IRS Guidance Breathes New Life Into Mission-Related Investing

Private Foundation's Mission Related InvestmentsLast week, the IRS released Notice 2015-62 (the “Notice”), giving guidance to private foundations making “mission-related investments” or “MRIs.” The Notice clarifies that a private foundation and its managers will not be fined under the jeopardizing investment rules for making mission-related investments that may generate lower returns and do not qualify under the safe harbor for program-related investments so long as such investments are made with ordinary business care and prudence.

Background
Code Section 4944, known as the jeopardizing investment restriction, limits private foundations’ participation in high-risk investments. That section penalizes private foundations and their managers that invest “any amount in such a manner as to jeopardize the carrying out of any of its exempt purposes.”

There is an exception to this rule for “program-related investments” or “PRIs”. The Internal Revenue Code defines PRIs as “investments, the primary purpose of which is to accomplish one or more [exempt] purposes . . ., and no significant purpose of which is the production of income or the appreciation of property.”

The Problem

Foundations are required to expend approximately 5% of their assets for charitable purposes each year. The other 95% is invested to generate distributable income for future years. Historically, foundations have struggled with the idea of making riskier investments that further their charitable purposes, but do not qualify as a PRI because a significant purpose of the investment is the production of income or the appreciation of property.

This tension has led to perverse incentives to invest in safe investments that post reliable returns even if the companies are working against a foundation’s mission (e.g., harming the environment, using sweatshop labor, damaging public health, etc.) Thus, a foundation could find 5% of its assets working toward its mission and the other 95% working against its mission.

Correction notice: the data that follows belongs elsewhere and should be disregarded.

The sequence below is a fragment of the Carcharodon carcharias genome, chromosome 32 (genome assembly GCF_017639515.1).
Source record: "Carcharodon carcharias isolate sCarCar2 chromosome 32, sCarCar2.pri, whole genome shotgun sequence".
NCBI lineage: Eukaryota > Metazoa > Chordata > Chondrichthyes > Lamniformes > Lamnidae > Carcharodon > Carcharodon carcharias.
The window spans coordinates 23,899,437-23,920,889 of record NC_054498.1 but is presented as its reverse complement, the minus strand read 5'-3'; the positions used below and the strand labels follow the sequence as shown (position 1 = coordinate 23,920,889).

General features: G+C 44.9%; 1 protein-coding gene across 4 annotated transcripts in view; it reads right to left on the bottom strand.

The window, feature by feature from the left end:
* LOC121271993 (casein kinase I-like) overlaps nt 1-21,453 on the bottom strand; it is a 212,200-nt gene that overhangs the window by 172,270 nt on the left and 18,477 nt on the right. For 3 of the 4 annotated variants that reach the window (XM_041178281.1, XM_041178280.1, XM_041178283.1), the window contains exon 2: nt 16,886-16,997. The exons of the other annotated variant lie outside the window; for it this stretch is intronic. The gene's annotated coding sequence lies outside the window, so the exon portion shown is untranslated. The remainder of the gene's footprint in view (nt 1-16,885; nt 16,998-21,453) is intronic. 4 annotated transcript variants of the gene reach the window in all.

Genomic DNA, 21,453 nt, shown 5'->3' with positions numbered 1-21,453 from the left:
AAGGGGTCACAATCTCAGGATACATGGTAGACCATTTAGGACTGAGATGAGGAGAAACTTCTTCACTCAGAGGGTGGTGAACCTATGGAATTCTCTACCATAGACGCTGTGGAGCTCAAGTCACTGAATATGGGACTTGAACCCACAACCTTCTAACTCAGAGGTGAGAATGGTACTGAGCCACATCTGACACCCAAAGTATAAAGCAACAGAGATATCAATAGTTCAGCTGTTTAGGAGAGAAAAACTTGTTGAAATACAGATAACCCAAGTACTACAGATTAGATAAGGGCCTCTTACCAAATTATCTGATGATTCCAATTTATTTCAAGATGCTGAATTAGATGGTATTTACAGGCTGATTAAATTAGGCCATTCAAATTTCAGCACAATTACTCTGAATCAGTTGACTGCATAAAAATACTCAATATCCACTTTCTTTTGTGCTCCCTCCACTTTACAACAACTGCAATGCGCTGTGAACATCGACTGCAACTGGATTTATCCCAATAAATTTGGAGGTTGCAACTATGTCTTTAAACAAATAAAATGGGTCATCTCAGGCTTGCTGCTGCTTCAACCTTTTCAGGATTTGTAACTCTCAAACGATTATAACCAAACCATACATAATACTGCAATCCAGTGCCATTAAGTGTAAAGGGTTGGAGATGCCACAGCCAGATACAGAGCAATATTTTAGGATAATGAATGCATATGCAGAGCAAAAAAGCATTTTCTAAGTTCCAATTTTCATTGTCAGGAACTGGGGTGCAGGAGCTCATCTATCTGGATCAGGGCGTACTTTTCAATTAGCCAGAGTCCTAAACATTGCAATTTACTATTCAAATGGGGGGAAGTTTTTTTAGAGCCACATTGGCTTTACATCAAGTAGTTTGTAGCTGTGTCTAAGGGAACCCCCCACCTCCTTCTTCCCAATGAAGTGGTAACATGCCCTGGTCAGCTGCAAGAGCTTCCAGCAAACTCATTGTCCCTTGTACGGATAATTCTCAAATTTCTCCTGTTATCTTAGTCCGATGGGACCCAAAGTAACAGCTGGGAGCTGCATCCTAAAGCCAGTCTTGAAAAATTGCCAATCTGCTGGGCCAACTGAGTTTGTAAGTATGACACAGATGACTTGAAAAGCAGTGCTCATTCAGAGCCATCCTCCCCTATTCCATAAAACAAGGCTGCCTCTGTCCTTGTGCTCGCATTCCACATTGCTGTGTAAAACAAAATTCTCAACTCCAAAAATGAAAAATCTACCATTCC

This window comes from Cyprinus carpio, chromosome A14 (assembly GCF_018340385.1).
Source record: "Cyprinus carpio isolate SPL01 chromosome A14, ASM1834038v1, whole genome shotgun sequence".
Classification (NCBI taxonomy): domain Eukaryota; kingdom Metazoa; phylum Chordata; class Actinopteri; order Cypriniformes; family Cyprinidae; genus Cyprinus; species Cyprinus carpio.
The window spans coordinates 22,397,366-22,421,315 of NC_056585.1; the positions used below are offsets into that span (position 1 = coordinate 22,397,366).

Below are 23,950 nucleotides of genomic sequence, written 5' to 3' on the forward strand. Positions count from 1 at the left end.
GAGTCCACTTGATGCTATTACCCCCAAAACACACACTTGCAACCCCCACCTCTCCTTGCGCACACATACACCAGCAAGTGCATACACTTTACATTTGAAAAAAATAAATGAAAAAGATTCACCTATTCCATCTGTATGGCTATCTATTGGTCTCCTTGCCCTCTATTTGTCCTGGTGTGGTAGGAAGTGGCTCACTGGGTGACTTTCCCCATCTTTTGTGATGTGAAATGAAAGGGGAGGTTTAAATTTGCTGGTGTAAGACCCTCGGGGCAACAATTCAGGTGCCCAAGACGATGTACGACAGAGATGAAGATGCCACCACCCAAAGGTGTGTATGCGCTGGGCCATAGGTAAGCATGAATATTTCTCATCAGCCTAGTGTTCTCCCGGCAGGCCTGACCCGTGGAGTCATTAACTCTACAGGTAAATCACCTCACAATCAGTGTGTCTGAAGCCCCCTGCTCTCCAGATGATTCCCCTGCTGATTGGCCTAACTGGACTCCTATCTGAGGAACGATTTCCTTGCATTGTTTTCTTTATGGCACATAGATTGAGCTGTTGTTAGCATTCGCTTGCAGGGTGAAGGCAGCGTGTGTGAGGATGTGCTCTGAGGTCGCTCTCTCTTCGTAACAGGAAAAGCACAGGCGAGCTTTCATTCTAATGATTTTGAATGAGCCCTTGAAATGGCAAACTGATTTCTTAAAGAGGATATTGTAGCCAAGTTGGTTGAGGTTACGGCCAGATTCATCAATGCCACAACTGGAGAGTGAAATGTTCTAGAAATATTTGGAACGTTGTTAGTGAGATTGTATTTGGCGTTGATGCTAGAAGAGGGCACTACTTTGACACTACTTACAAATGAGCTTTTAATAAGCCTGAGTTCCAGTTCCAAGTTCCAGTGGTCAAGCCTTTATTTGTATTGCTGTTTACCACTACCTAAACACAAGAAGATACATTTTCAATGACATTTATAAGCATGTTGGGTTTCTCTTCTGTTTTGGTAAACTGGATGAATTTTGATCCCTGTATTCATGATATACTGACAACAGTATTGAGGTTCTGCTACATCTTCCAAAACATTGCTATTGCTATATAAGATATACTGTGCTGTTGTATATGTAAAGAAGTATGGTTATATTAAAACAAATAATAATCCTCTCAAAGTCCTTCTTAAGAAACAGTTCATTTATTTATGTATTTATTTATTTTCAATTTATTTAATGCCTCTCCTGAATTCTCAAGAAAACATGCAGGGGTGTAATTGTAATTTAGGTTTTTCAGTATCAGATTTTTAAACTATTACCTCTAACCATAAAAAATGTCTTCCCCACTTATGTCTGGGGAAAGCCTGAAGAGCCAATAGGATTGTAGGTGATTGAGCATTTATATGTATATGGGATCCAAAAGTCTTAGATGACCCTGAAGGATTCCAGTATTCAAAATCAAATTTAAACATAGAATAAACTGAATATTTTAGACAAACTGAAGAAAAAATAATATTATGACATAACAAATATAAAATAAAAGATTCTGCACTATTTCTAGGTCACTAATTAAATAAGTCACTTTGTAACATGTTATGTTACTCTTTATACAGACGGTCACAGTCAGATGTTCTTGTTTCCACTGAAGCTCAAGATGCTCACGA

The Solution

The Notice makes clear that private foundation investments will not be considered jeopardizing investments so long as “. . . foundation managers exercise ordinary business care and prudence under the circumstances prevailing at the time the investment is made in providing for the long-term and short-term financial needs of the foundation to carry out its charitable purposes.”

The Notice acknowledges the Treasury Regulation’s list of factors that managers may consider when making investment decisions is not exhaustive and that an asset’s special relationship to the organization’s mission is an appropriate factor to consider. The Notice further provides that Foundation managers are not required to select only investments that offer the highest rates of return, the lowest risks, or the greatest liquidity. Rather, foundation managers taking an asset’s relationship to its mission into account in making investment decisions will be protected so long as they exercise ordinary business care and prudence under the facts and circumstances prevailing at the time of the investment.

This standard is consistent with the investment standards under the Uniform Prudent Management of Institutional Funds Act (“UPMIFA”) a version of which most states have adopted. UPMIFA expressly permits charitable organization’s to consider an asset’s special relationship or value to the organization’s charitable purposes in properly managing and investing the organization’s assets.

The Result

This Notice should give comfort to many private foundations and clear the way for more advanced thinking about how the other 95% of their assets are being utilized.

The Notice will give comfort to many public charities as well. Due to the lack of guidance for public charities making MRIs, public charities often look to the rules applicable to more tightly regulated private foundations. Hopefully, this new guidance will encourage more private foundations and public charities to engage in impact investing.

Ellis Carter is a nonprofit lawyer licensed to practice in Washington and Arizona. Ellis advises tax-exempt clients on federal tax matters nationwide. If you are seeking legal advice, contact info@carternonprofitlaw.com or 602-456-0071 for information about our services.

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